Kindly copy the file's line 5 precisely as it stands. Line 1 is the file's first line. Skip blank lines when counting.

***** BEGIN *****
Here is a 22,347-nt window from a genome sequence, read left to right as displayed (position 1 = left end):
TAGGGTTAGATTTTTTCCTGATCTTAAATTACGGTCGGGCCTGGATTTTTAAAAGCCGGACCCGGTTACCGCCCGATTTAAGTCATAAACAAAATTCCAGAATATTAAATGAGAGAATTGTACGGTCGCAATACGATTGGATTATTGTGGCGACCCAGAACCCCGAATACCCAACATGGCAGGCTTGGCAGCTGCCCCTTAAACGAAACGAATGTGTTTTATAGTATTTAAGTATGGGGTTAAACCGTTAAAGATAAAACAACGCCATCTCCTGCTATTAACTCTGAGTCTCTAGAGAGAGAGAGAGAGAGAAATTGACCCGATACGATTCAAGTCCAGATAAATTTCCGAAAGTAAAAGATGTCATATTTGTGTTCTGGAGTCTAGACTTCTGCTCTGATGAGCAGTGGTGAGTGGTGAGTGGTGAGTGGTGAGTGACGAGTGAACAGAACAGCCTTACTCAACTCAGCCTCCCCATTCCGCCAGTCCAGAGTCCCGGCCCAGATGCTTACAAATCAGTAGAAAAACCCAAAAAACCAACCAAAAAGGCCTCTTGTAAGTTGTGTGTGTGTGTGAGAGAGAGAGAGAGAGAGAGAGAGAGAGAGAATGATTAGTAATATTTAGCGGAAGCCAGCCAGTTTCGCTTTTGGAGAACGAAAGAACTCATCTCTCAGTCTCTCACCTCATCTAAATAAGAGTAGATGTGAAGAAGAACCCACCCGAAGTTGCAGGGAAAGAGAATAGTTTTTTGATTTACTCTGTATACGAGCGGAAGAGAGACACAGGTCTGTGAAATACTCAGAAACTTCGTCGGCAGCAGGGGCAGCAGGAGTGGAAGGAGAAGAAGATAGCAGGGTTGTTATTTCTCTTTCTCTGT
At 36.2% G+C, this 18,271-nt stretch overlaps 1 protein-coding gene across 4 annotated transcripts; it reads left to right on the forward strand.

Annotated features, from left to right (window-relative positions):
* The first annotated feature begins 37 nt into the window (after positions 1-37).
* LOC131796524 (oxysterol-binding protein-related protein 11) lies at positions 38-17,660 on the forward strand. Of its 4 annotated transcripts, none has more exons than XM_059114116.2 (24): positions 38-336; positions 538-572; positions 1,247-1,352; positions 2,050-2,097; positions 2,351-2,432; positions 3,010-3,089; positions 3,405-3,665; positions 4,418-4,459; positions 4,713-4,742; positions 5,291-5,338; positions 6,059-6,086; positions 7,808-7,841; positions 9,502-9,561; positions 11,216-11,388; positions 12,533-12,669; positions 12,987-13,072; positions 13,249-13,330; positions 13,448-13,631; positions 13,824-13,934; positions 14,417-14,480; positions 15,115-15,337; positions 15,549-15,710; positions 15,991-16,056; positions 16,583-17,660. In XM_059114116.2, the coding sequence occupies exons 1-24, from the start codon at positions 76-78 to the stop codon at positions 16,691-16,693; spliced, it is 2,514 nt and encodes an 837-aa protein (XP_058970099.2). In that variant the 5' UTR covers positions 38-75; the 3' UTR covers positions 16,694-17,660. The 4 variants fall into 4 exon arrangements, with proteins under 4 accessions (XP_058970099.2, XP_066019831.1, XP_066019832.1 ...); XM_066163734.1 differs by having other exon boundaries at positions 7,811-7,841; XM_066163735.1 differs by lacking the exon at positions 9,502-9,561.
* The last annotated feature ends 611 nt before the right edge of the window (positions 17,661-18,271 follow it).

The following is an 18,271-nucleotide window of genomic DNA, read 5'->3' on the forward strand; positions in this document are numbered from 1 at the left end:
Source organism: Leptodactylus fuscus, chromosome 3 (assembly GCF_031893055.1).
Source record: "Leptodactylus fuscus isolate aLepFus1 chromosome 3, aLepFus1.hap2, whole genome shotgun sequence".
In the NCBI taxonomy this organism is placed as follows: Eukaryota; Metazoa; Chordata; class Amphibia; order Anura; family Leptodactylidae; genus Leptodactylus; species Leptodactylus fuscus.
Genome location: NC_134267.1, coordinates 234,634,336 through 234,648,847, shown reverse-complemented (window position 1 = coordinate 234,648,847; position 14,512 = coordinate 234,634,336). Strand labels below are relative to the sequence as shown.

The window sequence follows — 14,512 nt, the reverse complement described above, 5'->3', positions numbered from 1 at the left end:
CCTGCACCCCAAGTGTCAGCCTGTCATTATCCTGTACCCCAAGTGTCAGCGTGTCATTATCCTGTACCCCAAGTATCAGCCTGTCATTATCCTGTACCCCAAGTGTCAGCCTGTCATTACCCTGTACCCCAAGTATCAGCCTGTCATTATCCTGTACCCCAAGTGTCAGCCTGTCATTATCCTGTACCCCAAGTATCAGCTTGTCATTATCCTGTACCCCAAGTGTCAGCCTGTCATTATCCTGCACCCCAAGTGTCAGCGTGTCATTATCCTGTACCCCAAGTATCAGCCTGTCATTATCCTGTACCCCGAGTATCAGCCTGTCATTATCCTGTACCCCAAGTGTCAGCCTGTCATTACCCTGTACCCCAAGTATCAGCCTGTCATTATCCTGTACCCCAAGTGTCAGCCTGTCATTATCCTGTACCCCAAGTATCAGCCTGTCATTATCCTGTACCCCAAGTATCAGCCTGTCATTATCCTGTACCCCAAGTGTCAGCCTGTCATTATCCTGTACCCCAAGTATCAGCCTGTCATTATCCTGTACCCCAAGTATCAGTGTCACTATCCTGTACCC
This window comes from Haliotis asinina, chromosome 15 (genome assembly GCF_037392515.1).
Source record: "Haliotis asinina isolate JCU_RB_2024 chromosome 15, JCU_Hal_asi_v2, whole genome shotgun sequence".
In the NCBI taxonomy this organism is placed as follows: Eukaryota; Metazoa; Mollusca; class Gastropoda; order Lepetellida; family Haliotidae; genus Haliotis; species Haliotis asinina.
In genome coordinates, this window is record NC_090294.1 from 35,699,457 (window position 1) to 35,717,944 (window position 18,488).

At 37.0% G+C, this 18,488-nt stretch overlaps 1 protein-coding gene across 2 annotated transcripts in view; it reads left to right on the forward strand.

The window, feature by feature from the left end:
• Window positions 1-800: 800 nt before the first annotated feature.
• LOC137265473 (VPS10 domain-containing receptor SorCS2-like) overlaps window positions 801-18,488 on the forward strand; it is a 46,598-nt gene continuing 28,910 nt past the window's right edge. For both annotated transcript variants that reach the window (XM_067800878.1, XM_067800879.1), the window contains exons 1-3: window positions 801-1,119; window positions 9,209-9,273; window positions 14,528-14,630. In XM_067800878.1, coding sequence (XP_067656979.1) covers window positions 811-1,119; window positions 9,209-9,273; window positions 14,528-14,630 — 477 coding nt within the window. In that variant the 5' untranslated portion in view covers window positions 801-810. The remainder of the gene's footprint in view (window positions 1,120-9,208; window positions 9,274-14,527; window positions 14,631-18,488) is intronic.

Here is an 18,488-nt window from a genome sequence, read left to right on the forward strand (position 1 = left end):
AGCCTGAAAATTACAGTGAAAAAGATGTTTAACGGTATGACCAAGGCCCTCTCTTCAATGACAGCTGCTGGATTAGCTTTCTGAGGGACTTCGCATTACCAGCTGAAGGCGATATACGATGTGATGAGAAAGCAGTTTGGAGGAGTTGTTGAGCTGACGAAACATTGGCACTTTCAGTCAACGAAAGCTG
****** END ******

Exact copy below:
* The first annotated feature begins 37 nt into the window (after positions 1-37).